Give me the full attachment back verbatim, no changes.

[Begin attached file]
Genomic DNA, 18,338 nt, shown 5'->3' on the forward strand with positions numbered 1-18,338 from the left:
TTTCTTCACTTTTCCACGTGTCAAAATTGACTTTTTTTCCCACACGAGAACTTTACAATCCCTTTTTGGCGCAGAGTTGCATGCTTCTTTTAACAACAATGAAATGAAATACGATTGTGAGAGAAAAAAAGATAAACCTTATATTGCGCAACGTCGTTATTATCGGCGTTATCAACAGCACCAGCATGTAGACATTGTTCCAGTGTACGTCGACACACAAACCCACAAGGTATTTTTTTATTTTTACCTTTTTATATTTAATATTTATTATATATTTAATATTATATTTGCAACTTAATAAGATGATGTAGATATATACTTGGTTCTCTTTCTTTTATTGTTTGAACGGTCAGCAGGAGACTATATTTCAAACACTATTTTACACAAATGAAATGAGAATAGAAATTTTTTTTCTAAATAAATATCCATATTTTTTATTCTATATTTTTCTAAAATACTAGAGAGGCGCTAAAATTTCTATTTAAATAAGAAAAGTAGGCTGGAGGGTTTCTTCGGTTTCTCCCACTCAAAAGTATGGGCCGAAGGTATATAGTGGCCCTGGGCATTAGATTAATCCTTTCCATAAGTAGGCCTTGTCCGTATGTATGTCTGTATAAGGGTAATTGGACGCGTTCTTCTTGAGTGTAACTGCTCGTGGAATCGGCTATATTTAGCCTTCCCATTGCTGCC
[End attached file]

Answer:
Genomic DNA, 18,338 nt, shown 5'->3' on the forward strand with positions numbered 1-18,338 from the left:
TTTCTTCACTTTTCCACGTGTCAAAATTGACTTTTTTTCCCACACGAGAACTTTACAATCCCTTTTTGGCGCAGAGTTGCATGCTTCTTTTAACAACAATGAAATGAAATACGATTGTGAGAGAAAAAAAGATAAACCTTATATTGCGCAACGTCGTTATTATCGGCGTTATCAACAGCACCAGCATGTAGACATTGTTCCAGTGTACGTCGACACACAAACCCACAAGGTATTTTTTTATTTTTACCTTTTTATATTTAATATTTATTATATATTTAATATTATATTTGCAACTTAATAAGATGATGTAGATATATACTTGGTTCTCTTTCTTTTATTGTTTGAACGGTCAGCAGGAGACTATATTTCAAACACTATTTTACACAAATGAAATGAGAATAGAAATTTTTTTTCTAAATAAATATCCATATTTTTTATTCTATATTTTTCTAAAATACTAGAGAGGCGCTAAAATTTCTATTTAAATAAGAAAAGTAGGCTGGAGGGTTTCTTCGGTTTCTCCCACTCAAAAGTATGGGCCGAAGGTATATAGTGGCCCTGGGCATTAGATTAATCCTTTCCATAAGTAGGCCTTGTCCGTATGTATGTCTGTATAAGGGTAATTGGACGCGTTCTTCTTGAGTGTAACTGCTCGTGGAATCGGCTATATTTAGCCTTCCCATTGCTGCC